The Great Firewall of China
How Google caved in to China's authoritarian government while spouting do-gooder cliches at the same time.
"WE BELIEVE a well functioning society should have abundant, free and unbiased access to high quality information. Google therefore has a responsibility to the world," co-founder Larry Page declared earlier this year in the company's letter to prospective shareholders. But is Google all that different from the much-maligned "old-economy" firms that put profits before people?
Consider China. Back in 2002, the Chinese government temporarily shut off its citizens' access to Google. Use of the search engine was eventually restored within the semi-authoritarian country because, according to Google's other co-founder, Sergey Brin, "There was enough popular demand in China for our services." Asked in a recent interview if Google ever negotiated with the Chinese government to have access restored or agreed to any conditions, Brin responded, emphatically, "no." "However," Brin noted, "other search engines have established local presences there and, as a price of doing so, offer severely restricted information." Then he carefully threw the Chinese a bone: "To be fair to China, it never made any explicit demands regarding censoring material. That's not to say I'm happy about the policies of other portals that have established a presence there."
Brin failed to mention that access to Google within China is subject to rigorous restrictions. A report released this month by the respected online watchdog OpenNet Initiative details the disturbing--sometimes unique--limitations that China places on Google users within its borders. Google users within China can't search for certain keywords--for instance, "falundafa" (Falun Gong). Nor do Google users in China have access to the Google cache, a historical record of the Web's pages.
As if this level of censorship weren't enough, the current issue of Britain's preeminent scientific journal New Scientist, asserts that Google may be "supporting Chinese Internet controls" by making sure that contentious news stories are omitted from search results using the just-launched Chinese version of Google News.
Given the choice between compromising search results and being absent from a market of millions of Chinese users, Google has chosen the former. Despite this overt attacks on Google's potential to do good, the company's executives, including activist co-founders Page and Brin, remain silent. This is hardly in keeping with their self-proclaimed "responsibility to the world." Surely such a responsibility requires Brin and Page to demand that China agree to unfettered access to its services--or else.
Google's decision not to rock the Chinese boat likely has as much to do with its recent public stock offering as it does with anything else. Casting out China's 87 million Internet users--over half of whom are under the age of 24--would hardly have made good business sense. In fact, Google is doing all it can to "serve" the Chinese market. This summer, Google acquired a share of Baidu, China's largest independent Internet search engine. Baidu's search technology is hardly free and unbiased. It currently prohibits its users from searching for some 40,000 keywords.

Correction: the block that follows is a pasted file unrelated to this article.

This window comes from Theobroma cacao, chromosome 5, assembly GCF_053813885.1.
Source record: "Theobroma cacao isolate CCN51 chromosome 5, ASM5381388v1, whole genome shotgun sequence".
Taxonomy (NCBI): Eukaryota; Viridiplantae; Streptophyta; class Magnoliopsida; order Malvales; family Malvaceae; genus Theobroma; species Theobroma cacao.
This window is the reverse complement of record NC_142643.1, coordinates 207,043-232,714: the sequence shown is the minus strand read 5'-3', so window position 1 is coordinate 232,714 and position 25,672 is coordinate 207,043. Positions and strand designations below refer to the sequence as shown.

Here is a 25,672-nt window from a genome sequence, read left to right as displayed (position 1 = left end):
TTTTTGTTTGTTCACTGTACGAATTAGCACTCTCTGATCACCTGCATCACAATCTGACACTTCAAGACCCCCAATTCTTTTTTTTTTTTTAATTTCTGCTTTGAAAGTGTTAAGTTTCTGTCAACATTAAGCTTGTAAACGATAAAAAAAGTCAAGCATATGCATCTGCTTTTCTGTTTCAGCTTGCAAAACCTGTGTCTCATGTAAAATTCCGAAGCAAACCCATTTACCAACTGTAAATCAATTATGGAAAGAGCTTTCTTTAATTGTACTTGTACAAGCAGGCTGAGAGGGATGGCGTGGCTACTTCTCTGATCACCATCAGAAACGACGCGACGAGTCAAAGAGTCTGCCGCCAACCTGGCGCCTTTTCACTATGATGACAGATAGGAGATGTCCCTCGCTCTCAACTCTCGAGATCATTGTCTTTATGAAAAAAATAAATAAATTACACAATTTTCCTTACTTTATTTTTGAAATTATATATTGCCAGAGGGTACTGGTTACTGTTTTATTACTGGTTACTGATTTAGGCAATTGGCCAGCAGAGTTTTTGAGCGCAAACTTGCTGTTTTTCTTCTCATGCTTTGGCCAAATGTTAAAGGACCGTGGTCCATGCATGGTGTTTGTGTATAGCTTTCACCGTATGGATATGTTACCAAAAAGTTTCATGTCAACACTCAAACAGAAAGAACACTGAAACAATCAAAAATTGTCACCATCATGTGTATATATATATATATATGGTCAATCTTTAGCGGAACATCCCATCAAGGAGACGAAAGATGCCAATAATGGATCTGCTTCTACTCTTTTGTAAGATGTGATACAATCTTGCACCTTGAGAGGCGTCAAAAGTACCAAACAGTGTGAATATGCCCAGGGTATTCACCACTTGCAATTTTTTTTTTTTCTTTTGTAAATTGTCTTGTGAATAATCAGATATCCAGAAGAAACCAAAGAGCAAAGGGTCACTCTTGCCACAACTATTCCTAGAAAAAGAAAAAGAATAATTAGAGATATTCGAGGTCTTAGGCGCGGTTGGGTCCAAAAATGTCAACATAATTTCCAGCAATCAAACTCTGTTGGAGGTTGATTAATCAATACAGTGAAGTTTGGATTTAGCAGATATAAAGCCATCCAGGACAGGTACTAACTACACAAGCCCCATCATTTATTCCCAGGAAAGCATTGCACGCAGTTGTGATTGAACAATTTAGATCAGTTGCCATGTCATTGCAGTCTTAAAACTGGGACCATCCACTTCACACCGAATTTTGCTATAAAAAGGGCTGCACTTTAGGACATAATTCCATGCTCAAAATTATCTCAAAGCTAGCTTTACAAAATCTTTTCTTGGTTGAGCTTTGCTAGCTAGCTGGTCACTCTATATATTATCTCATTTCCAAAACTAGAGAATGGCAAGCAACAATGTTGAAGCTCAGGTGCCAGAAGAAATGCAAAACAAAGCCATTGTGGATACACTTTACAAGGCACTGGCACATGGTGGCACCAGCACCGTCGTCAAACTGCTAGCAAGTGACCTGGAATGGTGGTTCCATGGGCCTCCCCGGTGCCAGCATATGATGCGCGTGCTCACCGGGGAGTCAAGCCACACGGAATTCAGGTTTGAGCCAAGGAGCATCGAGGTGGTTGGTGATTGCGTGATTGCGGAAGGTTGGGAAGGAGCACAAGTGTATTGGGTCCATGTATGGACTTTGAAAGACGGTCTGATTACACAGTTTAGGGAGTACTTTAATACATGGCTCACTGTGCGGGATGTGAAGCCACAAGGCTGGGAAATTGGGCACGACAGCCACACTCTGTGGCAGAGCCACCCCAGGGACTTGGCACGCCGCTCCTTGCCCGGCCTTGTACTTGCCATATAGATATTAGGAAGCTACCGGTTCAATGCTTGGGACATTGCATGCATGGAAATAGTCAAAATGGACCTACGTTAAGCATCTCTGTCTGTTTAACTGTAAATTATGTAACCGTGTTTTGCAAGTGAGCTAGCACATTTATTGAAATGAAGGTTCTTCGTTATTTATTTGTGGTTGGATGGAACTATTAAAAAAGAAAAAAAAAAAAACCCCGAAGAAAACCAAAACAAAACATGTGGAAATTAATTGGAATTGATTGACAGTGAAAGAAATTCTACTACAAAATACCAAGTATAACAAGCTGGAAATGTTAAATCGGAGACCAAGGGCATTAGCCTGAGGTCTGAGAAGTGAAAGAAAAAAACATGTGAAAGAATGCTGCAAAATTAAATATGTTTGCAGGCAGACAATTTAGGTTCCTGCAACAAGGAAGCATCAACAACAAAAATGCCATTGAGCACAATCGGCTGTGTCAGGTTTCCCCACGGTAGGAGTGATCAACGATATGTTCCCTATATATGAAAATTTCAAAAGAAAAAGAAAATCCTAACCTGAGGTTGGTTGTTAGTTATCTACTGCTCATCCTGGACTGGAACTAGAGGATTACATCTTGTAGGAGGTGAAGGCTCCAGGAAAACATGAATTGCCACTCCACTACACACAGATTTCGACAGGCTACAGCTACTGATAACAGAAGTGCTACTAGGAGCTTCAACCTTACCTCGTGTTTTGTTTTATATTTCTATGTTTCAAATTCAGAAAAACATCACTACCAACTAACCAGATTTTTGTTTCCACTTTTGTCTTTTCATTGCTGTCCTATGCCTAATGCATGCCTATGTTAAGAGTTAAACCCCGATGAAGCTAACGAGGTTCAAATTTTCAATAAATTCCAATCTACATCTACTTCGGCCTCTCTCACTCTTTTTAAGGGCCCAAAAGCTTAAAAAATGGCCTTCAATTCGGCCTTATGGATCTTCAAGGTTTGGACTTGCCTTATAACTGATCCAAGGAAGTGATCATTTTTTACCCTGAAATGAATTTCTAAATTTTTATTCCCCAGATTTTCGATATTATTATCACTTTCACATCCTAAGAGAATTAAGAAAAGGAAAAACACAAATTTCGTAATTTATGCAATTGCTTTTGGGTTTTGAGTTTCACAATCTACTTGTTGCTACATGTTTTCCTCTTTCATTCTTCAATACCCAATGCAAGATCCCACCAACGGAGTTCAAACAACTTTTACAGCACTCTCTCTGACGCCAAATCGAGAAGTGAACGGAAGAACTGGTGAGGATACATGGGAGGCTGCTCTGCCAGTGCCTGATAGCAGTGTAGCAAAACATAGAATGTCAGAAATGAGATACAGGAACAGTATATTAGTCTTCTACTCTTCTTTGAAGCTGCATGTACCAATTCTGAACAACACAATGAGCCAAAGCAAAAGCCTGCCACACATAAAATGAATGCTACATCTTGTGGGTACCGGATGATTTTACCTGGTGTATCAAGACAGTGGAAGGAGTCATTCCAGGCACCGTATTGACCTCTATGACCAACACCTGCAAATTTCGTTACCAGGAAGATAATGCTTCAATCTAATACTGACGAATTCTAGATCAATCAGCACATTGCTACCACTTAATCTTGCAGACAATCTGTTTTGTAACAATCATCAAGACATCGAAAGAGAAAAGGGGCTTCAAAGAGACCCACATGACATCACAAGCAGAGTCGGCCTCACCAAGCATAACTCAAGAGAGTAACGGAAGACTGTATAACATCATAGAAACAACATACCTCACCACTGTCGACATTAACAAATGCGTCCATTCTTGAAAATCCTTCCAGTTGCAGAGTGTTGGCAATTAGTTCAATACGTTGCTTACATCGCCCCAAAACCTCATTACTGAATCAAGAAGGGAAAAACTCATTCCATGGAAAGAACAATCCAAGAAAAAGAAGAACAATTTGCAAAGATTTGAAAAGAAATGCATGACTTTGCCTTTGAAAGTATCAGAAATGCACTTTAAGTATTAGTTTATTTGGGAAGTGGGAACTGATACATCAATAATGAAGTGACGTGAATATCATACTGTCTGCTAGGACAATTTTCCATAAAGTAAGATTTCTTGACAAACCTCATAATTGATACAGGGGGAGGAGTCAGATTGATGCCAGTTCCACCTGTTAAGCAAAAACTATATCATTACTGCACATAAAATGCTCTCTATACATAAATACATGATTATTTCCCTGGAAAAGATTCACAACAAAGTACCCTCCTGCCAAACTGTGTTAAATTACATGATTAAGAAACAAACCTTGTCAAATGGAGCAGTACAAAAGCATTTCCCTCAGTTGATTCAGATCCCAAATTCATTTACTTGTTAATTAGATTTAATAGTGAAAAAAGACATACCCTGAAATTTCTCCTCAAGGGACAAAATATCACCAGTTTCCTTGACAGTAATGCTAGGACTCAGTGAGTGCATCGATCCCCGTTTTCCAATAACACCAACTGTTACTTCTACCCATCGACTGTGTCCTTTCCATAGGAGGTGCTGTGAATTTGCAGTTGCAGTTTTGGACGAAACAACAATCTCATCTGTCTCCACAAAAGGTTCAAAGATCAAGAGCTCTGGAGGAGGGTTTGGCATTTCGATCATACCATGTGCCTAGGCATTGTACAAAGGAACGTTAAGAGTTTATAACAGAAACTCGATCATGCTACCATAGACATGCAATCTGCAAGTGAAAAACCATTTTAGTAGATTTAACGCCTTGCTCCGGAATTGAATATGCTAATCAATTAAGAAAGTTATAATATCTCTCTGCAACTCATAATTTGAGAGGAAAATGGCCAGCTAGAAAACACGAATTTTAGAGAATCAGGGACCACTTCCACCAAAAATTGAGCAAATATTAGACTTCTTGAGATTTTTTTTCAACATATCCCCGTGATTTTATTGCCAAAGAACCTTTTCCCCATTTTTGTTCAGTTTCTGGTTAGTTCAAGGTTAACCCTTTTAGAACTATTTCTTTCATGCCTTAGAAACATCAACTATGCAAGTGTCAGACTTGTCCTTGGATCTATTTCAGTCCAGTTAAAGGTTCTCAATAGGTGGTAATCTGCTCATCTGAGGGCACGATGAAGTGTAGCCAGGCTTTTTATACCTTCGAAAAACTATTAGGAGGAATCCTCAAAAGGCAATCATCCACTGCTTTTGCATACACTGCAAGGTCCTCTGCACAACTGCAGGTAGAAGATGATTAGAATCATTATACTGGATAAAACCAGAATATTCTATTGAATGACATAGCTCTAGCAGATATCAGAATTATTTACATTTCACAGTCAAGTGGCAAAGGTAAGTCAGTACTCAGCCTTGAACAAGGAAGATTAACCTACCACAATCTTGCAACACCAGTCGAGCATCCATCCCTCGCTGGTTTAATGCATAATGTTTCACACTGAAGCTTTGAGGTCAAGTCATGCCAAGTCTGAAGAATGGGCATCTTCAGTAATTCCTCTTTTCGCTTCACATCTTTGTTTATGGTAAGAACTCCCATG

Google's willingness to be long on democratic pronouncements but short on meaningful actions--or, at the very least, words--that encourage change in the world's largest non-democratic nation smacks of corporate doublespeak. This is not unfamiliar. In the 1970s, numerous multinational corporations--automakers, banks, oil--did business with Apartheid South Africa. Their pretense was an old one: that economic engagement would encourage change from within. A quarter of a century later, in 2002, the victims of Apartheid filed multi-billion dollar class-action lawsuits against IBM, Ford, Citigroup, British Petroleum, and other multinationals. Their rational? "It's simple," one Apartheid victim said. "This is a lawsuit against institutions that collaborated with a system that had been declared a crime against humanity." At least BP defended its South African operations by arguing that they demonstrated to white South Africans that integration and profits can go hand-in-hand, and that they empowered black professionals.
That's a defense Google can't employ. Google executives say that they believe societies deserve "abundant, free, and unbiased access to high quality information." But as long as access to Google and its partners is censored in China, its services are doing little to serve that end. China, too, plays fast and loose with human rights. True, countless other U.S. corporations do business with China's semi-authoritarian government. But they are not complicit in a campaign to deceive China's citizens, nor do they tout themselves as global do-gooders.
"Sometimes the 'Don't be evil' policy leads to many discussions about what exactly is evil," Brin said recently. "One thing we know is that people can make better decisions with better information." Exactly. And Google has the power to play hardball. If popular demand for Google in China is so massive, why sit idly by as the Chinese obstruct access to information?
Michael C. Boyer is associate editor at Foreign Policy magazine.